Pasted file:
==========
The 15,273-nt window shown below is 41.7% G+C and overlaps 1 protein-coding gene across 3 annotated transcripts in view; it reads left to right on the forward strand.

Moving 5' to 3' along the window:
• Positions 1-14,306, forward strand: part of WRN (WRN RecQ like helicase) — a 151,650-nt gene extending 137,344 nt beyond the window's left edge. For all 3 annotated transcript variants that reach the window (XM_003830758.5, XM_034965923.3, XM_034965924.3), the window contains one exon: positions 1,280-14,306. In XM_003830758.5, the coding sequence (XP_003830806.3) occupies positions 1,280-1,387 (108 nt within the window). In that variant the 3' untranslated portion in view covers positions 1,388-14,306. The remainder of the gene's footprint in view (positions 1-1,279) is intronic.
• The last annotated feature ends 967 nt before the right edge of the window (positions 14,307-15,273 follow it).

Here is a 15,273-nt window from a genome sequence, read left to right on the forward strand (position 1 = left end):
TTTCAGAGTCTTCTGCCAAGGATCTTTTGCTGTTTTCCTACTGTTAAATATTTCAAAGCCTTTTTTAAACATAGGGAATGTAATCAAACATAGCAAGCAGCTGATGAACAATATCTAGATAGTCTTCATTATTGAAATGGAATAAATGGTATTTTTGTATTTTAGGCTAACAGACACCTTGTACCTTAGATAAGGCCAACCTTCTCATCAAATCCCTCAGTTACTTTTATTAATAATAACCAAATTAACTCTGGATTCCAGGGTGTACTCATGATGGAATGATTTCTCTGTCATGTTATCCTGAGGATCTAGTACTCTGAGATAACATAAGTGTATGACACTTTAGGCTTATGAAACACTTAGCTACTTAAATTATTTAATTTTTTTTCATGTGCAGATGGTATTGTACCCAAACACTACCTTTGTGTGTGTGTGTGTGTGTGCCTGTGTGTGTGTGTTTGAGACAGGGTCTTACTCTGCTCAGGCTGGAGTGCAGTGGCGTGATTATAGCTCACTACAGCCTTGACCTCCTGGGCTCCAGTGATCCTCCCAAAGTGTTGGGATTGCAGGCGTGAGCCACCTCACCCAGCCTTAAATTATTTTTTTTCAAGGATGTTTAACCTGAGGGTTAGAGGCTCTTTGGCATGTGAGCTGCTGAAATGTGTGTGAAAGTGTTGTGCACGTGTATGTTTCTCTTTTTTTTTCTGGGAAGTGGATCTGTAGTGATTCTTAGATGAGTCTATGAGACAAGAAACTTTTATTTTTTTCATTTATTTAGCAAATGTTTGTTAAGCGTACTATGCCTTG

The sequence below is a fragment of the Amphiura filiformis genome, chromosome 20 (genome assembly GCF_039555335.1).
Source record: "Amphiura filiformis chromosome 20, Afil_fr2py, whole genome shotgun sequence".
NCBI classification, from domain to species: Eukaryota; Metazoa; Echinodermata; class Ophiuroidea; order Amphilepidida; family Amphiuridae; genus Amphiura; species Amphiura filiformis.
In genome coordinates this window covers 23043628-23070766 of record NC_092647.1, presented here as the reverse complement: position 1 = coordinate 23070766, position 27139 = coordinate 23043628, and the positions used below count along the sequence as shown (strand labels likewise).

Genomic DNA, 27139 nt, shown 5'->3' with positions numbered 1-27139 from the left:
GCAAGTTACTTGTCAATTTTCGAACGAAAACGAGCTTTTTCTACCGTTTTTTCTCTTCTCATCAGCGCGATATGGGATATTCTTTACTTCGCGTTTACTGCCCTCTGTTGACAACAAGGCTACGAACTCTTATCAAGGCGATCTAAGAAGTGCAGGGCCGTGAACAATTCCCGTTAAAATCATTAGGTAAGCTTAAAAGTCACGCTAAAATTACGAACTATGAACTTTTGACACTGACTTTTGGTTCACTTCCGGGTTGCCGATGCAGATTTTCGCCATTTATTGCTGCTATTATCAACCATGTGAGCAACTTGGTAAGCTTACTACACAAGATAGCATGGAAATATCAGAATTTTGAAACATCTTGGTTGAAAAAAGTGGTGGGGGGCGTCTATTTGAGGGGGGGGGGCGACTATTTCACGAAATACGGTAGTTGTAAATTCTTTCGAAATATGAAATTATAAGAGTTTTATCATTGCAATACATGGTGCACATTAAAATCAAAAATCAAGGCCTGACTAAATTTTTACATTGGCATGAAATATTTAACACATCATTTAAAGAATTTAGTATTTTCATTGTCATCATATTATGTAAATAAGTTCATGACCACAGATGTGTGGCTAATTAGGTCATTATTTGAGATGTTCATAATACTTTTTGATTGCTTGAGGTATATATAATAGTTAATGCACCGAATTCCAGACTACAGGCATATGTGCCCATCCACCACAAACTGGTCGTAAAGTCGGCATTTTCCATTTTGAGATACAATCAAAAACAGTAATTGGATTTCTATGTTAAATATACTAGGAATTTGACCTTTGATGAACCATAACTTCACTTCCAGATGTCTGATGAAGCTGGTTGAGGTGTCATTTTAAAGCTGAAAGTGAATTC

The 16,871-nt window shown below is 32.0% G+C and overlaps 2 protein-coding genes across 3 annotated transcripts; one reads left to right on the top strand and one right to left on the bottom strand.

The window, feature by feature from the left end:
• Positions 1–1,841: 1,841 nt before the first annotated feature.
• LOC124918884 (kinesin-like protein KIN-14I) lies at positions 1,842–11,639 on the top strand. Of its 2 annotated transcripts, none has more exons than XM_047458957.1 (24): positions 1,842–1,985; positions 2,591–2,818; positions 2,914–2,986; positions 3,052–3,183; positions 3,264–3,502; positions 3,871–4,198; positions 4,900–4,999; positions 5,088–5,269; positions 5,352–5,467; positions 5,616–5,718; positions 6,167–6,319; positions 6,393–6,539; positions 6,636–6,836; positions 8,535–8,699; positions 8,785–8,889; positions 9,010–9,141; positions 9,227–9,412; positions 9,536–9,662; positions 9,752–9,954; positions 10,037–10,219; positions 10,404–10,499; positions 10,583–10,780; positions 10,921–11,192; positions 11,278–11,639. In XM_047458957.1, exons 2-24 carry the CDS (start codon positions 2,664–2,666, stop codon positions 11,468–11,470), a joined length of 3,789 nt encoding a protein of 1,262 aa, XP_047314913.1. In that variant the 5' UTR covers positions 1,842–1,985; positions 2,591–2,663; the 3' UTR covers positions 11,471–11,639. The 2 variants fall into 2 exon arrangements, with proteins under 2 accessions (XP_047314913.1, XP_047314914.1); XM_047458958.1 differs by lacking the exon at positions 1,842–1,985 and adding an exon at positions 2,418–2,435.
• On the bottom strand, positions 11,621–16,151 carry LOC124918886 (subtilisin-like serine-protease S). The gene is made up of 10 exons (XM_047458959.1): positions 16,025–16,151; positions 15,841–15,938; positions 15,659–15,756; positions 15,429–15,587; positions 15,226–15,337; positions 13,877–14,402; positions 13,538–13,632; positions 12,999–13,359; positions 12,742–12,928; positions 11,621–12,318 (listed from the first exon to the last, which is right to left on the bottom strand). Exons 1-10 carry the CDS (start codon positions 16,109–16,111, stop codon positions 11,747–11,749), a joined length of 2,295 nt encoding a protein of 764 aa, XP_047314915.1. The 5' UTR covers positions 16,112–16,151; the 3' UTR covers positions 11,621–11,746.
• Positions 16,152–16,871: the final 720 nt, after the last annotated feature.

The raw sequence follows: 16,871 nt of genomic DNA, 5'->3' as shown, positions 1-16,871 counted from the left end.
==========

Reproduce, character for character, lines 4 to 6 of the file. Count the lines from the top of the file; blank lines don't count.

• The last annotated feature ends 967 nt before the right edge of the window (positions 14,307-15,273 follow it).

Here is a 15,273-nt window from a genome sequence, read left to right on the forward strand (position 1 = left end):
TTTCAGAGTCTTCTGCCAAGGATCTTTTGCTGTTTTCCTACTGTTAAATATTTCAAAGCCTTTTTTAAACATAGGGAATGTAATCAAACATAGCAAGCAGCTGATGAACAATATCTAGATAGTCTTCATTATTGAAATGGAATAAATGGTATTTTTGTATTTTAGGCTAACAGACACCTTGTACCTTAGATAAGGCCAACCTTCTCATCAAATCCCTCAGTTACTTTTATTAATAATAACCAAATTAACTCTGGATTCCAGGGTGTACTCATGATGGAATGATTTCTCTGTCATGTTATCCTGAGGATCTAGTACTCTGAGATAACATAAGTGTATGACACTTTAGGCTTATGAAACACTTAGCTACTTAAATTATTTAATTTTTTTTCATGTGCAGATGGTATTGTACCCAAACACTACCTTTGTGTGTGTGTGTGTGTGTGCCTGTGTGTGTGTGTTTGAGACAGGGTCTTACTCTGCTCAGGCTGGAGTGCAGTGGCGTGATTATAGCTCACTACAGCCTTGACCTCCTGGGCTCCAGTGATCCTCCCAAAGTGTTGGGATTGCAGGCGTGAGCCACCTCACCCAGCCTTAAATTATTTTTTTTCAAGGATGTTTAACCTGAGGGTTAGAGGCTCTTTGGCATGTGAGCTGCTGAAATGTGTGTGAAAGTGTTGTGCACGTGTATGTTTCTCTTTTTTTTTCTGGGAAGTGGATCTGTAGTGATTCTTAGATGAGTCTATGAGACAAGAAACTTTTATTTTTTTCATTTATTTAGCAAATGTTTGTTAAGCGTACTATGCCTTG